In honor of St. Patrick's day, the Tuesdays With Dorie baking group baked Irish Soda Bread as the second March recipe. The group chooses one easy recipe each month from the book Baking With Julia, and one that's a bit more involved. The soda bread is the easy one, and, folks, it doesn't get any easier than this: 4 ingredients and a minute of kneading and it's ready for the oven!
- Julia's contributing baker for the soda bread is Marion Cunningham; you can find her recipe on either of the host blogs this week:
Carla of Chocolate Moosey put dried cherries in her bread
Cathy of My Culinary Mission made a gruyere version
- Although the most traditional form of soda bread is plain, the recipe suggest adding currants so that's what I did.
- I baked a half recipe, yielding one smallish loaf.
- For one quarter of the flour I used Irish Style Wholemeal Flour from King Arthur Flour. How could I not? I had it on hand and it even has Irish in its name! I love the slightly rough texture and full flavor of this flour.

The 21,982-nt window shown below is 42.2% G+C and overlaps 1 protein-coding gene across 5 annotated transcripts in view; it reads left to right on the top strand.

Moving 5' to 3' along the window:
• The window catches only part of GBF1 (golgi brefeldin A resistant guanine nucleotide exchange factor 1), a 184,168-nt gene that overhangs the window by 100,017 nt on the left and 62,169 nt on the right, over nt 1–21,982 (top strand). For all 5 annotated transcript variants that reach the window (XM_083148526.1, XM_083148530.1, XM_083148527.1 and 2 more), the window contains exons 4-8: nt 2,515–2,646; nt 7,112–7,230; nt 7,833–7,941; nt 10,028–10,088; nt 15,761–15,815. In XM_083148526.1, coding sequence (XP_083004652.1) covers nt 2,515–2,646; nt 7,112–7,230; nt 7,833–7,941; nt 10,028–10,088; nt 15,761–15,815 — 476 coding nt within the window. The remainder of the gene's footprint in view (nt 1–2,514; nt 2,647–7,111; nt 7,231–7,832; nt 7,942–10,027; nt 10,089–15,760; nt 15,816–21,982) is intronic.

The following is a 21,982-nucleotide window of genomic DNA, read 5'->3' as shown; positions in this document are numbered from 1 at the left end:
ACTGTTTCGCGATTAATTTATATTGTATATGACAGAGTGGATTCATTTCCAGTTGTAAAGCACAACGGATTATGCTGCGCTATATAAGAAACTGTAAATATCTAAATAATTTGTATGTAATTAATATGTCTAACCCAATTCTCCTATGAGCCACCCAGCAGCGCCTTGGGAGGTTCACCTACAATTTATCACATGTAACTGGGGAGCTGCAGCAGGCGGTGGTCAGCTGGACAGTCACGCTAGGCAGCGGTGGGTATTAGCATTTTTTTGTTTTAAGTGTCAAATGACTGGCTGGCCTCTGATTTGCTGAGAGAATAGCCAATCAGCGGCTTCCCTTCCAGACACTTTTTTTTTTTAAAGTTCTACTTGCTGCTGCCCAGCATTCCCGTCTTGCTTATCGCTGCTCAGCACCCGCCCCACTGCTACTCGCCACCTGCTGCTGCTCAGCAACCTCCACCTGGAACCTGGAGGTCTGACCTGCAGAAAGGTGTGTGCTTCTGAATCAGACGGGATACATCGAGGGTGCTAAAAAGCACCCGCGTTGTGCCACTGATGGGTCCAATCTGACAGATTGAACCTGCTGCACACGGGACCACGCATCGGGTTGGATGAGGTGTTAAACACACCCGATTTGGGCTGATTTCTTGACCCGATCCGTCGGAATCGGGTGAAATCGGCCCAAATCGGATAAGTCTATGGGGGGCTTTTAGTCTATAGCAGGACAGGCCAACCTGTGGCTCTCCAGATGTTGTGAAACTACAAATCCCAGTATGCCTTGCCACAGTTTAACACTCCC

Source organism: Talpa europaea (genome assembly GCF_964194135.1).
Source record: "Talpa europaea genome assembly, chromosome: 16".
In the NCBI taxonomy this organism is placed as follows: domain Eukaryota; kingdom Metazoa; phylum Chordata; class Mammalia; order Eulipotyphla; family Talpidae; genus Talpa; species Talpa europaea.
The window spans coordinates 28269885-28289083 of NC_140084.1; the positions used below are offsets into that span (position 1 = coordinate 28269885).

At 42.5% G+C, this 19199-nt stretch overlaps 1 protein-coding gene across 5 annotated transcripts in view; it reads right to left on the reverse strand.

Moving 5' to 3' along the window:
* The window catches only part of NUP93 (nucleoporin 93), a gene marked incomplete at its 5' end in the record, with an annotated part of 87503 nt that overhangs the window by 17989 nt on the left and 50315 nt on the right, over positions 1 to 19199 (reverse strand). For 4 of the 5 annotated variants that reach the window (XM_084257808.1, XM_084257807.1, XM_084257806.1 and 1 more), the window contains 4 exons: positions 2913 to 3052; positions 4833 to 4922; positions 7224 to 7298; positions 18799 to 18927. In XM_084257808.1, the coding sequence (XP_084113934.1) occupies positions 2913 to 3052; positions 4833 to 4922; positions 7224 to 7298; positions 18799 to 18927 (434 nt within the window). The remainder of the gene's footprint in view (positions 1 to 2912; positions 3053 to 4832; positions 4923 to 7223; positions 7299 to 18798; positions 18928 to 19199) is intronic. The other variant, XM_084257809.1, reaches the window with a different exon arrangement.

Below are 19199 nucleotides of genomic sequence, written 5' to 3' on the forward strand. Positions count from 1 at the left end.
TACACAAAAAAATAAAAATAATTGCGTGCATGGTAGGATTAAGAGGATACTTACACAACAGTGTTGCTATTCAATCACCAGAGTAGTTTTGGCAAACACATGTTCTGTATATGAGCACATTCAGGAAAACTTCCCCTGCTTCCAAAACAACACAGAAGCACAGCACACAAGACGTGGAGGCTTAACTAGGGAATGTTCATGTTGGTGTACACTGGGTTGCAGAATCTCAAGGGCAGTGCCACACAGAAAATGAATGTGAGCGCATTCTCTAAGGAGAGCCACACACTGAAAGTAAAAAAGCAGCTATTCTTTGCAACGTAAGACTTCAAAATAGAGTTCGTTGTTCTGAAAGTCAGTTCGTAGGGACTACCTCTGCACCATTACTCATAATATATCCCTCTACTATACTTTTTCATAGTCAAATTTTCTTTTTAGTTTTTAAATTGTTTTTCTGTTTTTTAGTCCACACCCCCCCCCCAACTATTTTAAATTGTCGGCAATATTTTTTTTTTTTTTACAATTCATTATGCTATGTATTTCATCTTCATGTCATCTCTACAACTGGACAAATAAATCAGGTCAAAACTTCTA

- I've learned from my yeast bread baking (thanks to British bread baker extraordinaire Dan Lepard) to knead the dough on an oiled rather than a floured counter. For the soda bread, I used walnut oil, figuring it wouldn't hurt to add a bit of nutty flavor while I was conditioning the dough.
- Soda bread is usually baked as a hearth loaf, but around my house bread made in loaf pans is the preferred type when it's destined for toasting, as this was. So I used a medium-sized loaf pan. The bread baked for 35 minutes at 375 degrees.
Eaten fresh and barely cooled from the oven, this bread was delicious: tender, nutty from the wholemeal, with little pops of sweet fruitiness from the currants. I ate it spread with salted butter and my husband toasted it then buttered it. Although the recipe indicates otherwise, we found the bread to be a decent "keeper." We both liked the bread, and you absolutely cannot beat the ease of preparation.